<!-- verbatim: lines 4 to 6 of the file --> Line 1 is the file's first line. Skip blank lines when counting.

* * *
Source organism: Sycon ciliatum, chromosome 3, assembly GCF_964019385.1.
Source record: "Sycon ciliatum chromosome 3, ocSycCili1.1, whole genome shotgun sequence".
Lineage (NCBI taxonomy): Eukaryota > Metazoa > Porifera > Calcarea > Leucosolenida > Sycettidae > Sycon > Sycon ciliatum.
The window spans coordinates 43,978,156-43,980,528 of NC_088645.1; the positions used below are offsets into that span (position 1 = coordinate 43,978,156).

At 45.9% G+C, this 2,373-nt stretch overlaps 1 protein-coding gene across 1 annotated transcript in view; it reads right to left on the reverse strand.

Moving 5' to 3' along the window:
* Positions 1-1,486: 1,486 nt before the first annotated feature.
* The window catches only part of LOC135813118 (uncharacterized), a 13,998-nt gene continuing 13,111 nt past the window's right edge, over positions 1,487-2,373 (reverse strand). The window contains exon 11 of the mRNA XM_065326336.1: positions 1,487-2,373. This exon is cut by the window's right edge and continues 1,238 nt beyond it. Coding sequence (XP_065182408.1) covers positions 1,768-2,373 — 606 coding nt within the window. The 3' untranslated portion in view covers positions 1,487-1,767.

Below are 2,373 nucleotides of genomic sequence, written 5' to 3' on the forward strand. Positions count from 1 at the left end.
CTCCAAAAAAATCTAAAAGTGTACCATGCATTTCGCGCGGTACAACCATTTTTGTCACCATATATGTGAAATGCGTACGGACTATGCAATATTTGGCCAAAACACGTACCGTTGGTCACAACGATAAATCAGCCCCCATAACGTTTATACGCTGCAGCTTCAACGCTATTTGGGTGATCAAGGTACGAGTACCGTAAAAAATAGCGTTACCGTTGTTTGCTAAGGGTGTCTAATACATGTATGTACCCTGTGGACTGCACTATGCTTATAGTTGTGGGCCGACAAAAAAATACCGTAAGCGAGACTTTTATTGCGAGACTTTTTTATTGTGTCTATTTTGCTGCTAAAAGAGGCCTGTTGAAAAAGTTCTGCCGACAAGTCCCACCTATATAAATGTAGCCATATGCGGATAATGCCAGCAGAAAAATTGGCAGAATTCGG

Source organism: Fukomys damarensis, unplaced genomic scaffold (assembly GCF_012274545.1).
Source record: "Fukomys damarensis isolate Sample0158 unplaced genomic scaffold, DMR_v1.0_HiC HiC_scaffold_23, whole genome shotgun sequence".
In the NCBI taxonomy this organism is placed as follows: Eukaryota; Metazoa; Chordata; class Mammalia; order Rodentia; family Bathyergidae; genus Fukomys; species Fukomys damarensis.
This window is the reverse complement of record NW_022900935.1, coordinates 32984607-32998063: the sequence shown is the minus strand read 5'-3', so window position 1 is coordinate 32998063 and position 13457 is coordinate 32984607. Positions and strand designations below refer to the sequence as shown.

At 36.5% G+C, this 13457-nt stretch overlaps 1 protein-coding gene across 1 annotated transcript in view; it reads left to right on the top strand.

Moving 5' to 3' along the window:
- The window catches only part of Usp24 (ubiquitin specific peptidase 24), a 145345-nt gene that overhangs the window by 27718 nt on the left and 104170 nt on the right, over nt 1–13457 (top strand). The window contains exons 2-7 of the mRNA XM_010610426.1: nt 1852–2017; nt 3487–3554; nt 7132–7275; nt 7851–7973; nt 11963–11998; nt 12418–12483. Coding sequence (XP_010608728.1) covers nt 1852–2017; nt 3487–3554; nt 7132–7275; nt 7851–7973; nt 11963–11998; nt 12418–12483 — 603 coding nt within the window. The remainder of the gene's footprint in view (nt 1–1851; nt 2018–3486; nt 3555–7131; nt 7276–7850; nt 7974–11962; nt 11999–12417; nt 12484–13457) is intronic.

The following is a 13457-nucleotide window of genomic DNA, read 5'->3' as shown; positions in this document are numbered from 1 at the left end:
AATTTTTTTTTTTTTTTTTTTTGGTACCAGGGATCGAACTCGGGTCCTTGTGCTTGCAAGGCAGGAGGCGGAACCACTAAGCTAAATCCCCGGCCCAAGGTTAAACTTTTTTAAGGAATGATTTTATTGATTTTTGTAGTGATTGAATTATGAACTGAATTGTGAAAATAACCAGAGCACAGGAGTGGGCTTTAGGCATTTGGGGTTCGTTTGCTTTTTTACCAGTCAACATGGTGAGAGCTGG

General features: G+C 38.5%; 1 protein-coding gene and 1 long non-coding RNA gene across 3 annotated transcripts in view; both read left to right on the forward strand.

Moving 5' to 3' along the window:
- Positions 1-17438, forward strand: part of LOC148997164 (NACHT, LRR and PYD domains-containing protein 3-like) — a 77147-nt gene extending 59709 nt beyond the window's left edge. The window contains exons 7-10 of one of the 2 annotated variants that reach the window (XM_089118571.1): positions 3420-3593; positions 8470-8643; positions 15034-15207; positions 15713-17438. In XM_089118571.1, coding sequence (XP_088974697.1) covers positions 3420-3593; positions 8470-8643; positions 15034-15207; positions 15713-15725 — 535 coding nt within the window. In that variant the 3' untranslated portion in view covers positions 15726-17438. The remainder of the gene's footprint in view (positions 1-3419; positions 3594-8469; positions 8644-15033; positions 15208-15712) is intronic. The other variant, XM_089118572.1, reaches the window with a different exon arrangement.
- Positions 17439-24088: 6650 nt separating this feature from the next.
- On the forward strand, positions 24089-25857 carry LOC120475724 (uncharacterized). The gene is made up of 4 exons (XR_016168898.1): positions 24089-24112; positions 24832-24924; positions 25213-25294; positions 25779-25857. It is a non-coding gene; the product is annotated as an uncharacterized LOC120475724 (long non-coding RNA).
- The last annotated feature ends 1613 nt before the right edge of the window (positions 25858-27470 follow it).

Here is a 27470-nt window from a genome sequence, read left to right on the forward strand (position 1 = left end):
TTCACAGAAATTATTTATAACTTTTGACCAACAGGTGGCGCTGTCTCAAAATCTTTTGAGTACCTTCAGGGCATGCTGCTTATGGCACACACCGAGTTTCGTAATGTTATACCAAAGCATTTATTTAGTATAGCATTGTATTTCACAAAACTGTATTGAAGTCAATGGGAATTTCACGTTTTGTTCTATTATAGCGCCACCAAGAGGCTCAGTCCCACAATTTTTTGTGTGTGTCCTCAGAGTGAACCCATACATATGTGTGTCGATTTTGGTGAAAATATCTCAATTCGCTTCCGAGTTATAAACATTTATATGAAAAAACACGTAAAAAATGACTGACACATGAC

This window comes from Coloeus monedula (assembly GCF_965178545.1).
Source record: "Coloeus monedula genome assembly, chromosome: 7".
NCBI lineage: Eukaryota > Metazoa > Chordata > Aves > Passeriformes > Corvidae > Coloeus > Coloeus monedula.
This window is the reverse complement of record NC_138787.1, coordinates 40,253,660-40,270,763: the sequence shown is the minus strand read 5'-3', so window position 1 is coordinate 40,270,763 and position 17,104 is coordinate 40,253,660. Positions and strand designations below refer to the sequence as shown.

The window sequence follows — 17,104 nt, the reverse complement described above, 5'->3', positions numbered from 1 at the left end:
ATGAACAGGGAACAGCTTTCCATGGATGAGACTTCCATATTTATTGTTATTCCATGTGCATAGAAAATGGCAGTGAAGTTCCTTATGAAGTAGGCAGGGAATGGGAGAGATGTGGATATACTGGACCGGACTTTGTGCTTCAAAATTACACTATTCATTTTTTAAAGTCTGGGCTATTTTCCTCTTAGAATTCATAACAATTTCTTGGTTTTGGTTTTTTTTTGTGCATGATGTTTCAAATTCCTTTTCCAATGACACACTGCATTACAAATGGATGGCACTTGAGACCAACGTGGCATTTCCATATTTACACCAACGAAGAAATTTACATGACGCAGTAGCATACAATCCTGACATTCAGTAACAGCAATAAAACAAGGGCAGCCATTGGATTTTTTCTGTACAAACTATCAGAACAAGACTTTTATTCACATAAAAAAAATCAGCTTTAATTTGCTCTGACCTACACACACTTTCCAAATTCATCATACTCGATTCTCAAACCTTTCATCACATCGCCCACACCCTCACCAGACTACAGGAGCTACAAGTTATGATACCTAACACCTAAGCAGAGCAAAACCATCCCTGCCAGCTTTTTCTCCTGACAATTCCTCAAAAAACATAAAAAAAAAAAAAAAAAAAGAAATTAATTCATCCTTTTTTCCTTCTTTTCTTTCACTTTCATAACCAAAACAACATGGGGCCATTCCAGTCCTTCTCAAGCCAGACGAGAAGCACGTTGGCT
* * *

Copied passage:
The window spans coordinates 43,978,156-43,980,528 of NC_088645.1; the positions used below are offsets into that span (position 1 = coordinate 43,978,156).

At 45.9% G+C, this 2,373-nt stretch overlaps 1 protein-coding gene across 1 annotated transcript in view; it reads right to left on the reverse strand.

Moving 5' to 3' along the window: